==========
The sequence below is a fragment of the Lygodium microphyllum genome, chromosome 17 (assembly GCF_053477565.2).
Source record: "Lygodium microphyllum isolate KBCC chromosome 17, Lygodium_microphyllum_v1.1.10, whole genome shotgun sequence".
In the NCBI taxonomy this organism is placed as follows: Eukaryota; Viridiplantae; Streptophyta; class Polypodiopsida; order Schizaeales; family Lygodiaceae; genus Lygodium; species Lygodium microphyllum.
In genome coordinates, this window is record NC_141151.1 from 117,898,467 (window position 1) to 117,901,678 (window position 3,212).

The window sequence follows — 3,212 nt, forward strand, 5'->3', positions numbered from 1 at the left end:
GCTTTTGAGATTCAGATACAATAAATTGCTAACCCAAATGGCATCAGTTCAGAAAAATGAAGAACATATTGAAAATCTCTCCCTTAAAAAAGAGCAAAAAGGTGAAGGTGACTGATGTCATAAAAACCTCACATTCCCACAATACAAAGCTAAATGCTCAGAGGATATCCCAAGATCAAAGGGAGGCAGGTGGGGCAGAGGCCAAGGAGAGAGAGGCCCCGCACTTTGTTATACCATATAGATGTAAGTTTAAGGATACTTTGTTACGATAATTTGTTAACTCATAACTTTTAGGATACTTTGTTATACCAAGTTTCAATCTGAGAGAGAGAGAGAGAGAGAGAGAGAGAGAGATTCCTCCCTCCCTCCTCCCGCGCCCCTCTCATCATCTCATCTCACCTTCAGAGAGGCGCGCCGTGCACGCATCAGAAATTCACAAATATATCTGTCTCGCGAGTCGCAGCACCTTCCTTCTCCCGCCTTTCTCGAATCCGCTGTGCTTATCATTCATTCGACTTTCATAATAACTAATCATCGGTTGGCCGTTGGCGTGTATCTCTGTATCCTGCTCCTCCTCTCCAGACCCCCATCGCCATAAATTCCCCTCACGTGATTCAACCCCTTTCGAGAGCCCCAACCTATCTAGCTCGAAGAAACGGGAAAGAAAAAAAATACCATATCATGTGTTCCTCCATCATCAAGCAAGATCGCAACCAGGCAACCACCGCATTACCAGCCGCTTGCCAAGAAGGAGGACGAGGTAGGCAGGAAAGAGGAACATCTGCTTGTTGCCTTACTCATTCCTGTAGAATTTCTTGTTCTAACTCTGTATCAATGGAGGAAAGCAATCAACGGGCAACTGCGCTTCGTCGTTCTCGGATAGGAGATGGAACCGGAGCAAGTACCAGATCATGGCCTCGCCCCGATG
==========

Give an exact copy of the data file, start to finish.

The sequence below is a fragment of the Lygodium microphyllum genome, chromosome 17 (assembly GCF_053477565.2).
Source record: "Lygodium microphyllum isolate KBCC chromosome 17, Lygodium_microphyllum_v1.1.10, whole genome shotgun sequence".
In the NCBI taxonomy this organism is placed as follows: Eukaryota; Viridiplantae; Streptophyta; class Polypodiopsida; order Schizaeales; family Lygodiaceae; genus Lygodium; species Lygodium microphyllum.
In genome coordinates, this window is record NC_141151.1 from 117,898,467 (window position 1) to 117,901,678 (window position 3,212).

The window sequence follows — 3,212 nt, forward strand, 5'->3', positions numbered from 1 at the left end:
GCTTTTGAGATTCAGATACAATAAATTGCTAACCCAAATGGCATCAGTTCAGAAAAATGAAGAACATATTGAAAATCTCTCCCTTAAAAAAGAGCAAAAAGGTGAAGGTGACTGATGTCATAAAAACCTCACATTCCCACAATACAAAGCTAAATGCTCAGAGGATATCCCAAGATCAAAGGGAGGCAGGTGGGGCAGAGGCCAAGGAGAGAGAGGCCCCGCACTTTGTTATACCATATAGATGTAAGTTTAAGGATACTTTGTTACGATAATTTGTTAACTCATAACTTTTAGGATACTTTGTTATACCAAGTTTCAATCTGAGAGAGAGAGAGAGAGAGAGAGAGAGAGAGATTCCTCCCTCCCTCCTCCCGCGCCCCTCTCATCATCTCATCTCACCTTCAGAGAGGCGCGCCGTGCACGCATCAGAAATTCACAAATATATCTGTCTCGCGAGTCGCAGCACCTTCCTTCTCCCGCCTTTCTCGAATCCGCTGTGCTTATCATTCATTCGACTTTCATAATAACTAATCATCGGTTGGCCGTTGGCGTGTATCTCTGTATCCTGCTCCTCCTCTCCAGACCCCCATCGCCATAAATTCCCCTCACGTGATTCAACCCCTTTCGAGAGCCCCAACCTATCTAGCTCGAAGAAACGGGAAAGAAAAAAAATACCATATCATGTGTTCCTCCATCATCAAGCAAGATCGCAACCAGGCAACCACCGCATTACCAGCCGCTTGCCAAGAAGGAGGACGAGGTAGGCAGGAAAGAGGAACATCTGCTTGTTGCCTTACTCATTCCTGTAGAATTTCTTGTTCTAACTCTGTATCAATGGAGGAAAGCAATCAACGGGCAACTGCGCTTCGTCGTTCTCGGATAGGAGATGGAACCGGAGCAAGTACCAGATCATGGCCTCGCCCCGATG